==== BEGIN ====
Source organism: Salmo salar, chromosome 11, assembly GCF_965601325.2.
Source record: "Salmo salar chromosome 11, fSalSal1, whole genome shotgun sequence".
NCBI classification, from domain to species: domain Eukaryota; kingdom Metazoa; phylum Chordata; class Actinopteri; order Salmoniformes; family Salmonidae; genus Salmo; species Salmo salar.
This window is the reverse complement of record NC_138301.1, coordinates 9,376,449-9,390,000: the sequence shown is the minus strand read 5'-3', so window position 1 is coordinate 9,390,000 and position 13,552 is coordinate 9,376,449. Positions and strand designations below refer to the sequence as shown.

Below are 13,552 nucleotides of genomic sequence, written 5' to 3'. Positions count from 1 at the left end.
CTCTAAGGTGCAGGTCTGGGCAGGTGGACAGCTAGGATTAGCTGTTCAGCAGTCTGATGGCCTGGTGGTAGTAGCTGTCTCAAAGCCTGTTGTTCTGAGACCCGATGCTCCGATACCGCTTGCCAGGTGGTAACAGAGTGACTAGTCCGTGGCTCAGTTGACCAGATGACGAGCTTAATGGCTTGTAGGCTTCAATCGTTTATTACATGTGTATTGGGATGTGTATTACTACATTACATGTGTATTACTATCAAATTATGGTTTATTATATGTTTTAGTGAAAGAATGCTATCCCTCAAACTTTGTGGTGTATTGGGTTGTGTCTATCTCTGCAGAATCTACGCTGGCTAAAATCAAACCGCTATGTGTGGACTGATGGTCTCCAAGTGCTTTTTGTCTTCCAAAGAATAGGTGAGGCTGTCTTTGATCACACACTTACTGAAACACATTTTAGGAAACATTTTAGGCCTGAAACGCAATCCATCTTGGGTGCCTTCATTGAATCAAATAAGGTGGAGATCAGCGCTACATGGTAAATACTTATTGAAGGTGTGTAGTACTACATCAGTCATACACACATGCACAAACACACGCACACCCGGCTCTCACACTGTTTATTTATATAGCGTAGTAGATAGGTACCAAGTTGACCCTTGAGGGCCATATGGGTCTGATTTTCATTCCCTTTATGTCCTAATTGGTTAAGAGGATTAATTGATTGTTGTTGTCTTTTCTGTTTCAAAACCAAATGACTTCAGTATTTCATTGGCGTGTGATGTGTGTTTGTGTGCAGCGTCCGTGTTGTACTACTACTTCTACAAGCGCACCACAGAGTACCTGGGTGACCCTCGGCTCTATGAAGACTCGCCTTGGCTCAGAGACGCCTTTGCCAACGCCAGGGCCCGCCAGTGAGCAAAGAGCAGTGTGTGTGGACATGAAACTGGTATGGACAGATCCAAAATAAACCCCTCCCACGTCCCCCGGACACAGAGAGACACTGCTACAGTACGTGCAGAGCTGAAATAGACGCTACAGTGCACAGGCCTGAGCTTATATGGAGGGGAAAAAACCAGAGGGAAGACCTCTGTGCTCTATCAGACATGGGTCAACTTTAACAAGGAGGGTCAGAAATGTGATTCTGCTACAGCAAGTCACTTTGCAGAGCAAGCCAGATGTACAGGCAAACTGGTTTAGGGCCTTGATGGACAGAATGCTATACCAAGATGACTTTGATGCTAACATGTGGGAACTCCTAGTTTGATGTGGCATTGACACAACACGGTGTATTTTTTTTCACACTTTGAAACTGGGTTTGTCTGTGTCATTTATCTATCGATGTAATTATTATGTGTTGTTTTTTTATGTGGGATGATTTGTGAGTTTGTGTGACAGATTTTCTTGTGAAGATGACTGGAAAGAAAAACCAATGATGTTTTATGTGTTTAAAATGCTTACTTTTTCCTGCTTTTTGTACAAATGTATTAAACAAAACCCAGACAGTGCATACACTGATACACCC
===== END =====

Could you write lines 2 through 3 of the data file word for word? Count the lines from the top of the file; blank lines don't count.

Source record: "Salmo salar chromosome 11, fSalSal1, whole genome shotgun sequence".
NCBI classification, from domain to species: domain Eukaryota; kingdom Metazoa; phylum Chordata; class Actinopteri; order Salmoniformes; family Salmonidae; genus Salmo; species Salmo salar.